Bank of America Corp.’s lawsuit against the Federal Deposit Insurance Corp. over $1.7 billion in investor losses was dismissed by a federal judge.
U.S. District Judge Barbara Rothstein in Washington threw out the case, saying there weren’t enough assets to make any payments on general creditor claims.
Bank of America’s claims, based on its role as trustee for Ocala Funding LLC, “have no value and must therefore be dismissed because no case or controversy exists,” Rothstein wrote in her decision yesterday.
The case stems from a mortgage-fraud scheme at failed lender Taylor, Bean & Whitaker Mortgage Corp. From 2002 through August 2009, Lee Farkas, while he was chairman of Taylor Bean, sold more than $1.5 billion in fake mortgage loans to Colonial Bank with the collusion of its employees and diverted more than $1.5 billion from Ocala Funding, a financing vehicle Taylor Bean controlled.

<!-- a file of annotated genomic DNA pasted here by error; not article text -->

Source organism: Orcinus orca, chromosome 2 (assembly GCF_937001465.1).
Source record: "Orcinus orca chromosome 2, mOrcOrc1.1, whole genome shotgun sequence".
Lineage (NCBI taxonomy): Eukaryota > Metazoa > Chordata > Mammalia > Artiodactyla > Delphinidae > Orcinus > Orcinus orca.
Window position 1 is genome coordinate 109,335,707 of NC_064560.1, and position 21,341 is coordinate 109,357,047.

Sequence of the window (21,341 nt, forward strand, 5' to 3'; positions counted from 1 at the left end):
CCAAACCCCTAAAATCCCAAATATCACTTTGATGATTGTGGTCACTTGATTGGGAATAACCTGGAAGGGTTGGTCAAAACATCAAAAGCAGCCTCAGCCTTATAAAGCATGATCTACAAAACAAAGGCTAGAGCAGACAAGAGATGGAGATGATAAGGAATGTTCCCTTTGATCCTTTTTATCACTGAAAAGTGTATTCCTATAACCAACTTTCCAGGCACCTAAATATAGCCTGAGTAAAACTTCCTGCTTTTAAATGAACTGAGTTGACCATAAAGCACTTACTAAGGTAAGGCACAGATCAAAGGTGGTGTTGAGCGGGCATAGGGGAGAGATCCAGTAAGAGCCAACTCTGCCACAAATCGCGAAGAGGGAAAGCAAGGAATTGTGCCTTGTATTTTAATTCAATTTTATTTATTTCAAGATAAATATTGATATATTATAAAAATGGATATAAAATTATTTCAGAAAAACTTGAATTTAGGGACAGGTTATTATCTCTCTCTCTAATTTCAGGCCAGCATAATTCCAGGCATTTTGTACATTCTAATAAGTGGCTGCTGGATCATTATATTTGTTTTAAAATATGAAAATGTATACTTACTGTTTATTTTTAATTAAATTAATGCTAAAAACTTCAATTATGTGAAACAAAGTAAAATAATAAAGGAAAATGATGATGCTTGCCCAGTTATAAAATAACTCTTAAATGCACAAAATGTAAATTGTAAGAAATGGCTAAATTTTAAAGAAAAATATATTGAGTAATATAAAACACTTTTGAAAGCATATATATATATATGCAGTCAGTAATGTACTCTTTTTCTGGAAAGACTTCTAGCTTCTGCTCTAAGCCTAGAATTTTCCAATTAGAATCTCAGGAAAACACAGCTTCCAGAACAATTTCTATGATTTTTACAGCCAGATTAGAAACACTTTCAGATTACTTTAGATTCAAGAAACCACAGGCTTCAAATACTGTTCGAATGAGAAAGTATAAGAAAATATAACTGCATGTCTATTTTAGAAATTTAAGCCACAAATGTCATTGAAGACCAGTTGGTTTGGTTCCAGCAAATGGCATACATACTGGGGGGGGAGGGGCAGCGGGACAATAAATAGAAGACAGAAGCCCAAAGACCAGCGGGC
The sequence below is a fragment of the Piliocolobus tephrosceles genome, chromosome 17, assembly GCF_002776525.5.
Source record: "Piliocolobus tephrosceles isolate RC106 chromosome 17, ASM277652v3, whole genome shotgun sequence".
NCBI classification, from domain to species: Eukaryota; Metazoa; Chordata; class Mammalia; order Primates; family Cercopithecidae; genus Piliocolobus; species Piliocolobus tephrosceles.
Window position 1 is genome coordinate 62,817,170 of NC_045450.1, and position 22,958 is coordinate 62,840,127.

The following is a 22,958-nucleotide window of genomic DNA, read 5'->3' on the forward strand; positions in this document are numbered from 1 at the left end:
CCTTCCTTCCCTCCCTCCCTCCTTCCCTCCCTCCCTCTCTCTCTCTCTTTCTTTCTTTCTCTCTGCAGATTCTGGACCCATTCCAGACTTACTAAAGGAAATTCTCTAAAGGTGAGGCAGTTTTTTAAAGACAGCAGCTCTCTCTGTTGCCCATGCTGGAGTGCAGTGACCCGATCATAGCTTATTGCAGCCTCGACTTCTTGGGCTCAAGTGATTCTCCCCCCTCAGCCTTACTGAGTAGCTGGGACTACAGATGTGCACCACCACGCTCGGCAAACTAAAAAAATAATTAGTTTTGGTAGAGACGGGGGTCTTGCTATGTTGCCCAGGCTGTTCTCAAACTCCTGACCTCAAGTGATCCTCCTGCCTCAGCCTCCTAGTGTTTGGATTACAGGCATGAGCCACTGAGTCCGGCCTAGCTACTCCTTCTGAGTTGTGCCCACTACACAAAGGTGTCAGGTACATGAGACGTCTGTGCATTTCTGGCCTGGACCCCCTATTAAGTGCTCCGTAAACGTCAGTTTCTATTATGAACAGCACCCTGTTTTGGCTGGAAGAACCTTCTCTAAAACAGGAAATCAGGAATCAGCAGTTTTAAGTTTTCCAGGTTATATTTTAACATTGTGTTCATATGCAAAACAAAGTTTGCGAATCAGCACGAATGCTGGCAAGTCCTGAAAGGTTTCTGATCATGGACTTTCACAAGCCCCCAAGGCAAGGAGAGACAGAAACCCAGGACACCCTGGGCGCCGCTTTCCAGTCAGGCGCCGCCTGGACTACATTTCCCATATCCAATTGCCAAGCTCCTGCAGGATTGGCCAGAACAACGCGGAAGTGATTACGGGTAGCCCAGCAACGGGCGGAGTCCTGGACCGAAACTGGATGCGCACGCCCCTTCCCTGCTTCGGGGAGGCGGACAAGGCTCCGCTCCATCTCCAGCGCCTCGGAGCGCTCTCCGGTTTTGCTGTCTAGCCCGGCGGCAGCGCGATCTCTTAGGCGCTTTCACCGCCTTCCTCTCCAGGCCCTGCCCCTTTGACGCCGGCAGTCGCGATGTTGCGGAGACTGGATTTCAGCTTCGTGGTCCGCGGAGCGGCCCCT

Farkas is serving a 30-year sentence after being convicted in April 2011 of 14 counts of conspiracy and bank, wire and securities fraud in what prosecutors said was a $3 billion scheme involving fake mortgage assets.
The judge also found that the court didn’t have jurisdiction “because the Colonial receivership will never have the assets necessary to satisfy a judgment” in favor of Charlotte, North Carolina-based Bank of America.
The case is Bank of America v. FDIC, 10-cv-01681, U.S. District Court, District of Columbia (Washington).
To contact the reporter on this story: Sara Forden in Washington at firstname.lastname@example.org
To contact the editor responsible for this story: Michael Hytha at email@example.com